Thanks to Dan from New York, I arrive safely at the Pisa youth hostel, a few minutes walk from the famous leaning tower. It’s actually the bell tower of the stunning cathedral and its baptistry. Together they sit on the green, green lawn of Piazza dei Miracoli.
It took 200 years to complete the tower, begun in 1173, and from the beginning it was in trouble. By the
time the second floor was built, it had started to lean due to soft ground on one side and an inadequate 3 meter foundation. In order to compensate, the upper floors were built with one side taller than the other, so the tower is actually curved. Climbing to the top is a weird experience as the slant and gravity pull you in the same way they do the tower. But the view over Pisa is great.
The tower has survived more than faulty construction. During WWII, a U.S. Army Sergeant was sent to confirm Allied suspicions that the Germans were using it as an observation post. Fortunately, he was so impressed with the beauty of the tower and cathedral complex that he convinced his bosses not to launch an artillery strike.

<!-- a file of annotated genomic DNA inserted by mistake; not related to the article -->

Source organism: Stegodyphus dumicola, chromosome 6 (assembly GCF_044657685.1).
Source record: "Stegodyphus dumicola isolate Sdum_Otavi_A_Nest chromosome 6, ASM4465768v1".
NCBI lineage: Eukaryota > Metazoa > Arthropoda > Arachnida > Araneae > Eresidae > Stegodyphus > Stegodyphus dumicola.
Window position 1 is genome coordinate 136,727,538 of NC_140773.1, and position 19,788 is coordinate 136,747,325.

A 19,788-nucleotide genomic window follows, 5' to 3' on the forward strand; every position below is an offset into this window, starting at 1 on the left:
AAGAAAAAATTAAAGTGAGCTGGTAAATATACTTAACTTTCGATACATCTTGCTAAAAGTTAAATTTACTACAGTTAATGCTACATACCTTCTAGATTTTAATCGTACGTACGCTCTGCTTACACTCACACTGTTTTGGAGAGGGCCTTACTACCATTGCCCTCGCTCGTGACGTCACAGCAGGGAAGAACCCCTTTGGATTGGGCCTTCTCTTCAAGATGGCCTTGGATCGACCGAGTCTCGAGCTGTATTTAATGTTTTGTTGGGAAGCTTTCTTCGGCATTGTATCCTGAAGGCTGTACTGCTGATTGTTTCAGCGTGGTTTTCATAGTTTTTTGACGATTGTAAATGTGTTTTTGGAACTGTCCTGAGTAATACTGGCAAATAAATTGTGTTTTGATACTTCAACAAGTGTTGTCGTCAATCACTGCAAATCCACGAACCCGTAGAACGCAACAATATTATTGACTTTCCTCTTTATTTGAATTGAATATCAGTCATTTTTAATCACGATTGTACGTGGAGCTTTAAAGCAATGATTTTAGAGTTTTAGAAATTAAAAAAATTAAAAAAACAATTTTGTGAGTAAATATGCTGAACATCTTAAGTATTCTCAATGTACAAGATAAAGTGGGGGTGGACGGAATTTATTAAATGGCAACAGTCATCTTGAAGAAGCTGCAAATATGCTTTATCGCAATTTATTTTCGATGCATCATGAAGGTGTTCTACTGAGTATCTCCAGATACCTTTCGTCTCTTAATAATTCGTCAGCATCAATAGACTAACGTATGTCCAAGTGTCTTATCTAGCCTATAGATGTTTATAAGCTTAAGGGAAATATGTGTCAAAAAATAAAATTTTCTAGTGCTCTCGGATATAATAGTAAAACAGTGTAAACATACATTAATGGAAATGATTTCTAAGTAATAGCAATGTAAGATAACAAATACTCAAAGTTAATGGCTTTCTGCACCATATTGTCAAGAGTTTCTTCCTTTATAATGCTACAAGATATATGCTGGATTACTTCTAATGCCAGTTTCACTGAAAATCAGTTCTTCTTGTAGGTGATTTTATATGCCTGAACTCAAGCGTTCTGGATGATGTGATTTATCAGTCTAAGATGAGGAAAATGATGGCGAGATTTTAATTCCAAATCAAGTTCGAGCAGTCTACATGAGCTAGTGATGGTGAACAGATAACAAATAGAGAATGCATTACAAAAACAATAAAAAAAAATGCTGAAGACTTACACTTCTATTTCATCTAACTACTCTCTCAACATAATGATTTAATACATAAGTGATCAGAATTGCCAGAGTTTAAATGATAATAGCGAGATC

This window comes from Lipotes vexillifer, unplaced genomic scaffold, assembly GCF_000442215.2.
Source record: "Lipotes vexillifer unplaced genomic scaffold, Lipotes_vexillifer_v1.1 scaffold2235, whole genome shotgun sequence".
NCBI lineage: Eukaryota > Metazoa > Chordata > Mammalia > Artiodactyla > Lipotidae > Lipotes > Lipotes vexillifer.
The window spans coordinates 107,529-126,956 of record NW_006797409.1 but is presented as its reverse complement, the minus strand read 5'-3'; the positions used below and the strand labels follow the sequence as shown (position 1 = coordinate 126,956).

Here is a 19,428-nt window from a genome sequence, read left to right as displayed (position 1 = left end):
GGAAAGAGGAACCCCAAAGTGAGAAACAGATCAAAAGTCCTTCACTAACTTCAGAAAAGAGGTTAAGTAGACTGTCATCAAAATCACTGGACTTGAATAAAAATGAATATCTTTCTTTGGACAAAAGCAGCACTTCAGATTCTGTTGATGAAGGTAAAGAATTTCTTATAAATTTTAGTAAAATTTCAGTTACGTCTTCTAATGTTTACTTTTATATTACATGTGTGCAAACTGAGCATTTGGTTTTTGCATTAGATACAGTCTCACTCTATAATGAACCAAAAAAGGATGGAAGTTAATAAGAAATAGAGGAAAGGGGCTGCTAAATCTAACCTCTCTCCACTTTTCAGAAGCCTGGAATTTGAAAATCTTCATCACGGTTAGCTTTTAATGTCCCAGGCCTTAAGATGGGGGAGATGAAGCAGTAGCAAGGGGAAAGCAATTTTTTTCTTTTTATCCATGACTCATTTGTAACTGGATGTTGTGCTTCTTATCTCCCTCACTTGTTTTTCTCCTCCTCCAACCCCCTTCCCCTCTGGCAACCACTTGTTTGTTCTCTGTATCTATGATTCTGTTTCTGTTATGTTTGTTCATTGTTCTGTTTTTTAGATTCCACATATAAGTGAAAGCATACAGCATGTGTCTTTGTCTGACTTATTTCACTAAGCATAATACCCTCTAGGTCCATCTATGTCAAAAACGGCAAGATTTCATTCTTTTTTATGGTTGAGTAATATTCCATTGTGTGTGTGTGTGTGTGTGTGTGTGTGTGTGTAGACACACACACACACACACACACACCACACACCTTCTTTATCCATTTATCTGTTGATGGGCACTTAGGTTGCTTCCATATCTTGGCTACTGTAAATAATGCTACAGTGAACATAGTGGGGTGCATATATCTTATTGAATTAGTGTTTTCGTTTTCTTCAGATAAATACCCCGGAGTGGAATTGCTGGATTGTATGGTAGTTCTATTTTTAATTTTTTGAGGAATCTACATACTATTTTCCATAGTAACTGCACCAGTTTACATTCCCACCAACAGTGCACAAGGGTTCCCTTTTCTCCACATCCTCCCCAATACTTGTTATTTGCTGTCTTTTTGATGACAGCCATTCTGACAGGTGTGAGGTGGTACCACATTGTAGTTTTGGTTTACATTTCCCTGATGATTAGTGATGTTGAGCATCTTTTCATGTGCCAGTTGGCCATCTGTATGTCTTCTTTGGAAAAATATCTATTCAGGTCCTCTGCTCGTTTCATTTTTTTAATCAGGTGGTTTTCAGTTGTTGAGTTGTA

Back at the hostel I am applauded by demanding, and getting, more than the half-dollar size portion of
tomato sauce spooned out by the hostel’s belligerent cook on the 50 cent bowl of sticky spaghetti that is dinner. It may be this additional cred that convinces Mike from Toledo that I would be just the person to hitchhike with.
On arriving in Pisa he’s found out that the summer job promised him at a bank includes the proviso that he speak fluent Italian. They’ve given him two weeks, and so far he hasn’t gotten past lesson 2. It doesn’t take a lot of prodding from the youth hostel gang to convince him he can live like a king hitchhiking around Italy on his $3.50 a day, and that he’ll learn a heck of a lot more than he would spending the summer at a Pisa bank.
Tomorrow we’ll head to Rome! Two problems solved.
Next: Rome the Eternal